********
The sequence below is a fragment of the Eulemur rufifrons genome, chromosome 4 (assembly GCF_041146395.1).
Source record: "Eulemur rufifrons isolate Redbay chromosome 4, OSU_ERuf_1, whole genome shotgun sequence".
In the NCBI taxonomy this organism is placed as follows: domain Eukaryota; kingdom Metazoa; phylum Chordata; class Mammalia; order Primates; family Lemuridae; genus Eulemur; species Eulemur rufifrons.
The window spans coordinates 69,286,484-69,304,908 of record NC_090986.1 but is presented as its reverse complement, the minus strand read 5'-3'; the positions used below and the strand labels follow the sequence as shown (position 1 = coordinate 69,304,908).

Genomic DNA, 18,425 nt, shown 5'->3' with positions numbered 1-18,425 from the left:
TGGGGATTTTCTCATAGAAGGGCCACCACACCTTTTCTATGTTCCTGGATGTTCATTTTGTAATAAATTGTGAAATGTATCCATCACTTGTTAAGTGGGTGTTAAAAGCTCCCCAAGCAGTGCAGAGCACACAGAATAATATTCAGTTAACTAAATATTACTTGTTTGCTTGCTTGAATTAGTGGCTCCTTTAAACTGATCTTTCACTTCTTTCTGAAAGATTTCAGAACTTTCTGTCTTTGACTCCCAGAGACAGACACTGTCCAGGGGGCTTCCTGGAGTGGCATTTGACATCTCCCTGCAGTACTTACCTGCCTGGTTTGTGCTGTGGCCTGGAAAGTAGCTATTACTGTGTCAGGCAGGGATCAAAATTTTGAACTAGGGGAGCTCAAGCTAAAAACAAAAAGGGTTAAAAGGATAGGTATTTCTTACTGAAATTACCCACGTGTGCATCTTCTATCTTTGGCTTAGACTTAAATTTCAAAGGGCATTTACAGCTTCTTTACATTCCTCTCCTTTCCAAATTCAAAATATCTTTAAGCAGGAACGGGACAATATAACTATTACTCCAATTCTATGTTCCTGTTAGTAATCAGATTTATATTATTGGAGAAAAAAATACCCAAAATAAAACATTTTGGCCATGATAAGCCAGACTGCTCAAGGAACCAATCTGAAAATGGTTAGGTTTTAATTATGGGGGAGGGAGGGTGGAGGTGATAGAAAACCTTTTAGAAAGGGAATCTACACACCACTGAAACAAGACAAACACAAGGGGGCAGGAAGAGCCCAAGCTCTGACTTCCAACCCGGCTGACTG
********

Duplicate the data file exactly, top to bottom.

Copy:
The sequence below is a fragment of the Eulemur rufifrons genome, chromosome 4 (assembly GCF_041146395.1).
Source record: "Eulemur rufifrons isolate Redbay chromosome 4, OSU_ERuf_1, whole genome shotgun sequence".
In the NCBI taxonomy this organism is placed as follows: domain Eukaryota; kingdom Metazoa; phylum Chordata; class Mammalia; order Primates; family Lemuridae; genus Eulemur; species Eulemur rufifrons.
The window spans coordinates 69,286,484-69,304,908 of record NC_090986.1 but is presented as its reverse complement, the minus strand read 5'-3'; the positions used below and the strand labels follow the sequence as shown (position 1 = coordinate 69,304,908).

Genomic DNA, 18,425 nt, shown 5'->3' with positions numbered 1-18,425 from the left:
TGGGGATTTTCTCATAGAAGGGCCACCACACCTTTTCTATGTTCCTGGATGTTCATTTTGTAATAAATTGTGAAATGTATCCATCACTTGTTAAGTGGGTGTTAAAAGCTCCCCAAGCAGTGCAGAGCACACAGAATAATATTCAGTTAACTAAATATTACTTGTTTGCTTGCTTGAATTAGTGGCTCCTTTAAACTGATCTTTCACTTCTTTCTGAAAGATTTCAGAACTTTCTGTCTTTGACTCCCAGAGACAGACACTGTCCAGGGGGCTTCCTGGAGTGGCATTTGACATCTCCCTGCAGTACTTACCTGCCTGGTTTGTGCTGTGGCCTGGAAAGTAGCTATTACTGTGTCAGGCAGGGATCAAAATTTTGAACTAGGGGAGCTCAAGCTAAAAACAAAAAGGGTTAAAAGGATAGGTATTTCTTACTGAAATTACCCACGTGTGCATCTTCTATCTTTGGCTTAGACTTAAATTTCAAAGGGCATTTACAGCTTCTTTACATTCCTCTCCTTTCCAAATTCAAAATATCTTTAAGCAGGAACGGGACAATATAACTATTACTCCAATTCTATGTTCCTGTTAGTAATCAGATTTATATTATTGGAGAAAAAAATACCCAAAATAAAACATTTTGGCCATGATAAGCCAGACTGCTCAAGGAACCAATCTGAAAATGGTTAGGTTTTAATTATGGGGGAGGGAGGGTGGAGGTGATAGAAAACCTTTTAGAAAGGGAATCTACACACCACTGAAACAAGACAAACACAAGGGGGCAGGAAGAGCCCAAGCTCTGACTTCCAACCCGGCTGACTG